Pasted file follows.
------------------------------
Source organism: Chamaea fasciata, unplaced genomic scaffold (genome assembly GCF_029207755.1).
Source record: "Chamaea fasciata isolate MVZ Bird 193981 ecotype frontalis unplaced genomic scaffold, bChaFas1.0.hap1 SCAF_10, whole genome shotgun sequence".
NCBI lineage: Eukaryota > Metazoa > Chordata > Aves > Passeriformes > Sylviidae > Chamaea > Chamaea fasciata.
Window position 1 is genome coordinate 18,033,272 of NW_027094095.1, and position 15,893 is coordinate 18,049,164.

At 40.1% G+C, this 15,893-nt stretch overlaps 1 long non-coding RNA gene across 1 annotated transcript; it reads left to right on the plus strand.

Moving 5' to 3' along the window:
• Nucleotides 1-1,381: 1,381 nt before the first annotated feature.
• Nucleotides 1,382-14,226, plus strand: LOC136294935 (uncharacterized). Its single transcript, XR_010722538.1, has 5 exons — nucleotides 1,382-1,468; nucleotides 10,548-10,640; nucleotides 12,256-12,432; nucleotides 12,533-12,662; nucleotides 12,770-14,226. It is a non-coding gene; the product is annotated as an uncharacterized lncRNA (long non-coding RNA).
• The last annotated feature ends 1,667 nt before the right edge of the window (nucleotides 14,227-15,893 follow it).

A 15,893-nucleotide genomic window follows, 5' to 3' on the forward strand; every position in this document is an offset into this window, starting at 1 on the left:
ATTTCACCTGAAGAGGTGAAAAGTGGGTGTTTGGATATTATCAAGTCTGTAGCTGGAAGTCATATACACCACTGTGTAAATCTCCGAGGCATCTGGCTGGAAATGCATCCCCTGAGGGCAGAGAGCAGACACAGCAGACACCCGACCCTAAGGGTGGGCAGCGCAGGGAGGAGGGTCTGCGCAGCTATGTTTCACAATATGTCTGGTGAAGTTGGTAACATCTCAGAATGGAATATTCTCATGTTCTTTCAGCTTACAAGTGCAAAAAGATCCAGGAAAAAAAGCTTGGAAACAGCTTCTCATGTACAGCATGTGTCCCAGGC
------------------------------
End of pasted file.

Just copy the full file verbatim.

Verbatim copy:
Source organism: Chamaea fasciata, unplaced genomic scaffold (genome assembly GCF_029207755.1).
Source record: "Chamaea fasciata isolate MVZ Bird 193981 ecotype frontalis unplaced genomic scaffold, bChaFas1.0.hap1 SCAF_10, whole genome shotgun sequence".
NCBI lineage: Eukaryota > Metazoa > Chordata > Aves > Passeriformes > Sylviidae > Chamaea > Chamaea fasciata.
Window position 1 is genome coordinate 18,033,272 of NW_027094095.1, and position 15,893 is coordinate 18,049,164.

At 40.1% G+C, this 15,893-nt stretch overlaps 1 long non-coding RNA gene across 1 annotated transcript; it reads left to right on the plus strand.

Moving 5' to 3' along the window:
• Nucleotides 1-1,381: 1,381 nt before the first annotated feature.
• Nucleotides 1,382-14,226, plus strand: LOC136294935 (uncharacterized). Its single transcript, XR_010722538.1, has 5 exons — nucleotides 1,382-1,468; nucleotides 10,548-10,640; nucleotides 12,256-12,432; nucleotides 12,533-12,662; nucleotides 12,770-14,226. It is a non-coding gene; the product is annotated as an uncharacterized lncRNA (long non-coding RNA).
• The last annotated feature ends 1,667 nt before the right edge of the window (nucleotides 14,227-15,893 follow it).

A 15,893-nucleotide genomic window follows, 5' to 3' on the forward strand; every position in this document is an offset into this window, starting at 1 on the left:
ATTTCACCTGAAGAGGTGAAAAGTGGGTGTTTGGATATTATCAAGTCTGTAGCTGGAAGTCATATACACCACTGTGTAAATCTCCGAGGCATCTGGCTGGAAATGCATCCCCTGAGGGCAGAGAGCAGACACAGCAGACACCCGACCCTAAGGGTGGGCAGCGCAGGGAGGAGGGTCTGCGCAGCTATGTTTCACAATATGTCTGGTGAAGTTGGTAACATCTCAGAATGGAATATTCTCATGTTCTTTCAGCTTACAAGTGCAAAAAGATCCAGGAAAAAAAGCTTGGAAACAGCTTCTCATGTACAGCATGTGTCCCAGGC